I’ve been having a wonder about those eco refills – so I’m glad you featured them. You’d think (well I’d think anyway) the sensible thing would be to create a new lid that was made of a more easily recylcable material and raising awareness about the fact that the jar (and lid?) is recyclable would be a more sensible approach than making a new weird composite pouch thing that can only be reused if it’s sent away, or your girls idea (you’re obviously raising some sort of eco genius!). Thanks for tackling this – I think I might write them a letter!

  5. LJayne says:

    We don’t drink enough coffee but it is a similar argument to radox and their handwash. They do bottles in plastic “5” which can’t be recycled in the UK at the mo – despite being similar in look and feel to plastic “2”. And they’ve just come up with a plastic refill sachet – fills 2 bottles – which they say is less landfill waste than 2 unrecyclable bottles and their pumps.

    I can think of lots of uses for coffee jars around the house. I didn’t realise you could recycle the lids though. That’s always been a biggie for me. Tall jars of N***** coffee (pah, spit on them, my parents drink it 😉 ) my dad reuses for his picked shallots.

  6. Ben says:

    Considering these products are designed to be sold through supermarkets, which are still set up to use disposable single use packaging exclusively, it’s positive improvement.

    However, I’d really like to see a jar desposit and reuse on coffee jars, either refill people’s own jars in store, or send them back to refill. 100% waste free instant coffee is very possible by either method, although refill in store seems best. The packaging used to send it to the store could be reusable.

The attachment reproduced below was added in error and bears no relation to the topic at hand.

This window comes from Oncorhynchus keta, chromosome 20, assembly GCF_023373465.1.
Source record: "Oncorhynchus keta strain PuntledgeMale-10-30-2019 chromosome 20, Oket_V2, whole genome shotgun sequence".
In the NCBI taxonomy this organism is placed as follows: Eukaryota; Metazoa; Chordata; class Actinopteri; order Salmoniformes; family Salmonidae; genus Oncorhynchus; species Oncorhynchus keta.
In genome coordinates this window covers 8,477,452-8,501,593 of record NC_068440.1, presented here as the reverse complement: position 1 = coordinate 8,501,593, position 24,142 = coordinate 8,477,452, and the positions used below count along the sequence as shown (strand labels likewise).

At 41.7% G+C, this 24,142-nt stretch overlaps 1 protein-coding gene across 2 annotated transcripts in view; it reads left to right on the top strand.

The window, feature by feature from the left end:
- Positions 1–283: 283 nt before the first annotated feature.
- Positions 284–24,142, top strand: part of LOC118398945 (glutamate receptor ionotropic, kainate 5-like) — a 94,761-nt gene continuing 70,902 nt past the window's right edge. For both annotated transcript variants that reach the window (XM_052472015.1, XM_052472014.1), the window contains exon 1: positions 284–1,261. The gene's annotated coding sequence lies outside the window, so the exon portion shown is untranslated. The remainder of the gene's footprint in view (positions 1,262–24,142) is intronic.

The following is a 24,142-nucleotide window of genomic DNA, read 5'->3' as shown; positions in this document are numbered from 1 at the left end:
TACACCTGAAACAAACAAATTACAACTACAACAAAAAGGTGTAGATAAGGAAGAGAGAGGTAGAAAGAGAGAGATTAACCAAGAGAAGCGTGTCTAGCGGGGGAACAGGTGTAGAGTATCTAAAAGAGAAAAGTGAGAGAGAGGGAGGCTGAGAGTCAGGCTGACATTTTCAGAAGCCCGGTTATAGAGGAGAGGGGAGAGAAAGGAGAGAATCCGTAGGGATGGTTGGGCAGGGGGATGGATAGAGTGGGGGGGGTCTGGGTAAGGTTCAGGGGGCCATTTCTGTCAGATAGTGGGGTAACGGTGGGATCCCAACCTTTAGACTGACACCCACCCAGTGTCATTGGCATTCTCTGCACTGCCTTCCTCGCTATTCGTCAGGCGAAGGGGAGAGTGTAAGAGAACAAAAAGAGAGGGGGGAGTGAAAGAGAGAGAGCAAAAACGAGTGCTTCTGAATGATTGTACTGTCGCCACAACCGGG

7. Rachel says:

    Thanks for an interesting post – I’ve seen and wodered about the new ‘better’ packaging but will probably stick with jars as I use them for storage afterwards and I have yet to see decaf coffee in the new packaging.

  8. Stewart Ayers says:

    Thanks for this post very interesting. Although Kenco’s efforts are admirable, I agree with Sooz – surely a new lid on the glass jar would be better.
    Also the consumer’s process should be Reduce, Reuse, Recycle – I.E. Use less & Waste less, Reuse things rather than throwing them away, and Recycling, well submitting it for grinding it up…

    Most of the Eco packs I have seen are made from Plastic, most of which I believe come from Oil. If one factors in the extraction & refining processes, surely reusing a glass jar & lid would be better.

    How about being able to take the glass jar to the supermarket, for it to be refilled from a bulk/wholesale container/hopper system? It’d certainly make grocery shopping more interesting…

    Keep up the good work!

  9. Mrs Green says:

    @Stewart Ayers: hello Stewart, welcome to the site and thanks for leaving your comment. I too favour refills from bulk bins. Have you heard of Be Unpackaged in London where you can do exactly that?

  10. Stewart Ayers says:

    @Mrs Green: Thanks 🙂 Be Unpackaged sounds great, sadly I live in Cornwall, so a 600 mile round trip would swallow the energy savings whole! Could start a similar thing here though…

  11. Scott says:

    As soon as I saw Kencos new ad campaign it really annoyed me. To base an eco saving upon weight is massivly misleading, surely environmental impact per unit would be better, using factors from the energy use to manufacture through to the post life impact.

    Coming up with another unimagnative ploy combined with a minor celebrity to increase sales is another shining example of how little effort all large multinational companys actually place on the green credentials of their products. Just from the people above there have been some vastly improved suggestions, Kenco your paying the wrong people. I have a Kenco jar at home, why do I need to start collecting them, (please forgive me for this example) you dont go buy a whole new tank of fuel when filling up a car, just the fuel itself…

  12. Mrs Green says:

    @Scott: Hello Scott, thanks for taking time to comment. Unfortunately a lot of packaging ‘savings’ are based on weight because areas are charge by the tonne to landfill – like the thinner glass bottles for wine that some companies are using. We need more shops where you can buy products loose I think and more items available in fully recyclable or compostable packaging..